Cameryn Lonsway ’24 Honored as a 2022 Anderson Scholar

  • Honoring Character and Outstanding Achievement
    Honoring Character and Outstanding Achievement  Cameryn Lonsway ’24, one of this year's two scholarship recipients, poses with Betsy Anderson and Dean A. Benjamin Spencer and a portrait of the late Alvin Anderson during TowneBank’s 2022 Alvin P. Anderson Scholars reception.  Photo by David F. Morrill
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William & Mary Law student Cameryn Lonsway ’24 was honored as one of TowneBank’s 2022 Alvin P. Anderson Scholars on Sept. 13. Lonsway and undergraduate business major Miguel Abradu-Otoo ’23 each received a $5,000 scholarship and an inscribed crystal vase at a reception held at the bank’s Monticello Avenue office in Williamsburg.

The scholarships were first awarded in 2010 to honor the late Alvin P. Anderson, who graduated from William & Mary in 1970 and William & Mary Law School in 1972. 

During the reception, Anderson’s wife, Betsy Calvo Anderson B.A. ’70, HON ’15, P ’00, a former Trustee of the William & Mary Law School Foundation, remembered her husband for the personal qualities that set him apart.

“First and foremost, he had unimpeachable integrity and ethics; his word was his bond, and he followed through on promises made, never even approaching a questionable move or decision,” Anderson said. “He took his commitments very seriously, and was an old fashioned gentleman who cared about the people around him and was a wonderful mentor to those coming up behind him.”

A. Benjamin Spencer, Dean and Trustee Professor at William & Mary Law School, said that there was lots to celebrate with Lonsway as this year’s Anderson Scholar.

“Cameryn has said she strives to live her life with an enthusiasm and devotion for the people and principles that she believe in—just like Alvin Anderson did,” Spencer said. “Looking at her accomplishments, I believe her.”

At 18 years old, Lonsway realized that small town life in Ohio had limited her to only a fraction of the world, and she felt compelled to learn about different cultures and viewpoints that would allow her to develop and reevaluate her own opinions. So she moved to Washington, D.C., to attend The George Washington University and study abroad in Ecuador and Argentina.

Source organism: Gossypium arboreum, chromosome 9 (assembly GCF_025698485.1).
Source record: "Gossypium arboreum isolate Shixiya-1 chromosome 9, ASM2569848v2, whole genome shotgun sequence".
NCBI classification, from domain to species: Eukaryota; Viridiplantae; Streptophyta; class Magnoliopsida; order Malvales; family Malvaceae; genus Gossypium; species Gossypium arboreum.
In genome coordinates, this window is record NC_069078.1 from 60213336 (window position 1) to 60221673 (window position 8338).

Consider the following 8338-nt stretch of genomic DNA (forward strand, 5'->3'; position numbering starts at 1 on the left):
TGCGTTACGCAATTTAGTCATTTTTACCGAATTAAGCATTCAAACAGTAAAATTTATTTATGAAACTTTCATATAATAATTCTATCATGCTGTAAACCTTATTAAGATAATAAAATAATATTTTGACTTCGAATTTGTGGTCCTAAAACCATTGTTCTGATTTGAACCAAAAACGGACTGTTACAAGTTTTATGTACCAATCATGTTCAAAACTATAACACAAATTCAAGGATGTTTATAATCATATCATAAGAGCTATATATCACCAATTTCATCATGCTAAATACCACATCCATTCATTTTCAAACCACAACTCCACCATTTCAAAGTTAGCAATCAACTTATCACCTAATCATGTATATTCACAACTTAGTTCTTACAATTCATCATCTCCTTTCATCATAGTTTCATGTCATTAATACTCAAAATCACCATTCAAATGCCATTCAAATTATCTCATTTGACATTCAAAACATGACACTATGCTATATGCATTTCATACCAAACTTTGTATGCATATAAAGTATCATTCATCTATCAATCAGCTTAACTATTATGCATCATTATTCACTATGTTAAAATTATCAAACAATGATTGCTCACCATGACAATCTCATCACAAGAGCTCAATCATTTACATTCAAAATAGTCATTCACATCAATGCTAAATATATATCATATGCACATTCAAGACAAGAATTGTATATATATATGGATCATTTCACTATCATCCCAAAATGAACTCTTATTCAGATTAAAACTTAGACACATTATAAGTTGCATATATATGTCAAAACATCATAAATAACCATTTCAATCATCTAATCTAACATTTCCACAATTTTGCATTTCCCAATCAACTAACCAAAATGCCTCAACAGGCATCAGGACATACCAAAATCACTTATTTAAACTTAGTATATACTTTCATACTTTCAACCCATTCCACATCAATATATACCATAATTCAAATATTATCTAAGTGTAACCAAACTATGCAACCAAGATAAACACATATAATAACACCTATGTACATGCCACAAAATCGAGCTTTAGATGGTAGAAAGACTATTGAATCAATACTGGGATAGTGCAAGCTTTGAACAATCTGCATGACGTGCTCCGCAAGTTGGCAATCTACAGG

Upon graduation with a major in International Affairs and Political Science, she moved to Medellín, Colombia, on a Fulbright Scholarship to teach English at the national public university.

Despite a really busy schedule in both high school and college, Lonsway always made time for athletics and volunteer work. In high school, she was voted captain of all three of her varsity sports during her junior year. In college, she was voted team captain, while also serving as head coach of a local high school’s varsity field hockey squad.

Having family members who fought cancer, she also volunteered with the Melanoma Research Foundation and fundraised to support cancer research.

At William & Mary Law, Lonsway joined the Women’s Law Society and the International Law Society, and was appointed a junior editor of the Comparative Jurist online journal.

Not surprisingly, her experiences abroad have inspired Lonsway to pursue a career in international Law within the field of anti-corruption regulatory enforcement. She wants to promote compliance with anti-corruption and anti-money laundering legislation and play a role in global economic development and the promotion of peace between nations.

“Cameryn is an inspiration to us all, and the reason I work hard to make the Law School even better for her and others like her,” Spencer said. “Just as important, she is an excellent testament to Alvin’s legacy, and the perfect choice for this year’s Anderson Scholar.”

About Alvin Anderson
Alvin Anderson was a managing partner at Kaufman & Canoles. In addition to serving others through his 36-year law career, Anderson contributed to his community in numerous ways. He was the director of both the Riverside Healthcare Association and Hampton Roads Academy, and he served on multiple TowneBank boards: Hampton Roads, Peninsula, and Williamsburg. Additionally, Anderson was the commissioner in chancery and the commissioner of accounts for the circuit courts of the City of Williamsburg and James City County.

In 1998, he received the William & Mary Alumni Medallion for his professional achievements and outstanding commitment to William & Mary. Anderson served his alma mater in many ways—as a member of the College’s Board of Visitors, as a trustee of the Law School Foundation, and as president of the Alumni Association.  

About William & Mary Law School
Thomas Jefferson founded William & Mary Law School in 1779 to train leaders for the new nation. Now in its third century, America’s first law school continues its historic mission of educating citizen lawyers who are prepared both to lead and to serve.